Mondelez Decision is Bad for Business

Release Date: 13/09/2019
Mondelez Decision is Bad for Business
The TCCI today called on the recent Federal Court Mondelez to be appealed by the Federal Government or the company.

TCCI CEO Michael Bailey said the full implications of the Federal Court’s Mondelez decision are now becoming apparent.

“On August 21, the Full Federal Court ruled on a clarification relating to the personal leave entitlement of part time workers at Caburys, which is operated by Mondelez,” Mr Bailey said.

“Mondelez argued that shift workers, who worked three 12 hour shifts per week (36 hours total), should accrue 76 hours of personal leave per year, like all other full time employees. 
“The Federal Court, in a 2-1 majority, rejected the Mondelez interpretation stating that it was inconsistent with the wording of the National Employment Standards in the Fair Work Act (2009).

“The Court instead that all employees are entitled to 10 working days personal/carers leave per year, regardless of how many hours are worked in a particular day.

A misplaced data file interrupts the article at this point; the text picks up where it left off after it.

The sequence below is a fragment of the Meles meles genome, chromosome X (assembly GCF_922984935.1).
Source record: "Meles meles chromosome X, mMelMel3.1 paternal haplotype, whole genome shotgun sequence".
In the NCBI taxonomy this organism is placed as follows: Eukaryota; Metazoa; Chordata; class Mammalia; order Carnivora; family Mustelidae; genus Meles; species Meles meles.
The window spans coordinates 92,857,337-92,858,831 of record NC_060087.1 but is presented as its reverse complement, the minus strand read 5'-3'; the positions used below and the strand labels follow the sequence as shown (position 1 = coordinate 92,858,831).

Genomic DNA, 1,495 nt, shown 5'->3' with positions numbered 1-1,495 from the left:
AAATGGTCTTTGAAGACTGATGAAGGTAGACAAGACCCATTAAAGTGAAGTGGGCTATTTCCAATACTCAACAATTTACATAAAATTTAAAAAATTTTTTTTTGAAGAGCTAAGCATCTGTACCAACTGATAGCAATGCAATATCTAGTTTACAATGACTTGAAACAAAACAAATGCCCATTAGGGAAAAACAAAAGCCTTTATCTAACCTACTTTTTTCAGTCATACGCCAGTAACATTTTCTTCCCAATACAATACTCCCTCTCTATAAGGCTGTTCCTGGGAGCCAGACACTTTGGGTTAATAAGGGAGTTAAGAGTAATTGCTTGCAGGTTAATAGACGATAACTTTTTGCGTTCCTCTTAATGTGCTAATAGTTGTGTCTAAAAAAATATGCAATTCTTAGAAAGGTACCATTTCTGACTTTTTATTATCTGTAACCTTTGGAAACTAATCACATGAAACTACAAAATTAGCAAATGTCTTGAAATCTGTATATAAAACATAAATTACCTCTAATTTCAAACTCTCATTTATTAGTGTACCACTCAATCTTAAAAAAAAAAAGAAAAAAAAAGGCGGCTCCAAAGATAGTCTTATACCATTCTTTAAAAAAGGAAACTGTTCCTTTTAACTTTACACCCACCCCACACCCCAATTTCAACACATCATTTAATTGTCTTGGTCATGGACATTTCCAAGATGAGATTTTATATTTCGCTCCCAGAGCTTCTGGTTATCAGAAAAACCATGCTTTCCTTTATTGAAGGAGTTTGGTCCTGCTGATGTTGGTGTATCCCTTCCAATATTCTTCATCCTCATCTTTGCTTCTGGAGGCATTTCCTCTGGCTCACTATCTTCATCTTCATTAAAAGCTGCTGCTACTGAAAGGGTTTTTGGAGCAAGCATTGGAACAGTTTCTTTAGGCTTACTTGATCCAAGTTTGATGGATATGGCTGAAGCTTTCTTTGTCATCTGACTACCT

“Under this approach, Mondelez shift workers are entitled to 10 x 12 hours (120 hours) of personal/carers leave per year, significantly higher than full time employees, who would be entitled to 72 hours.

“This ruling has significant implications for all businesses in Tasmania and our nation, including:
  • Under this ruling every part time worker is entitled to leave based on their working day.
  • Under this ruling a one full day a week part time worker is entitled to ten full days of annual leave per year. Two part time workers working the same total hours per week can get very different personal leave.
  • And under this ruling workers may be able to claim compensation back to 2009, when the Act was enacted.
 What this will mean is:
  • reduction in part time employment and job sharing - and pressures on business to offer more jobs on a casual basis.
  • much more complexity in payroll, and added costs for employers trying to comply with the law.
  • an unfair situation where some workers get more than others, causing workplace friction
  • huge pressure on business to manage this ruling financially.

Mr Bailey met with the office of the Federal Attorney General in Canberra, along with representatives from every state chamber of commerce, headed by the Australian Chamber of Commerce and Industry.

“Two things must happen. The Federal Government or Mondelez must appeal this decision."

“The Federal Government must also amend the Fair Work Act to fix this technicality."

“Clearly no one intended for part-time workers to have the same leave conditions as full-time workers when the Fair Work Act was written.”

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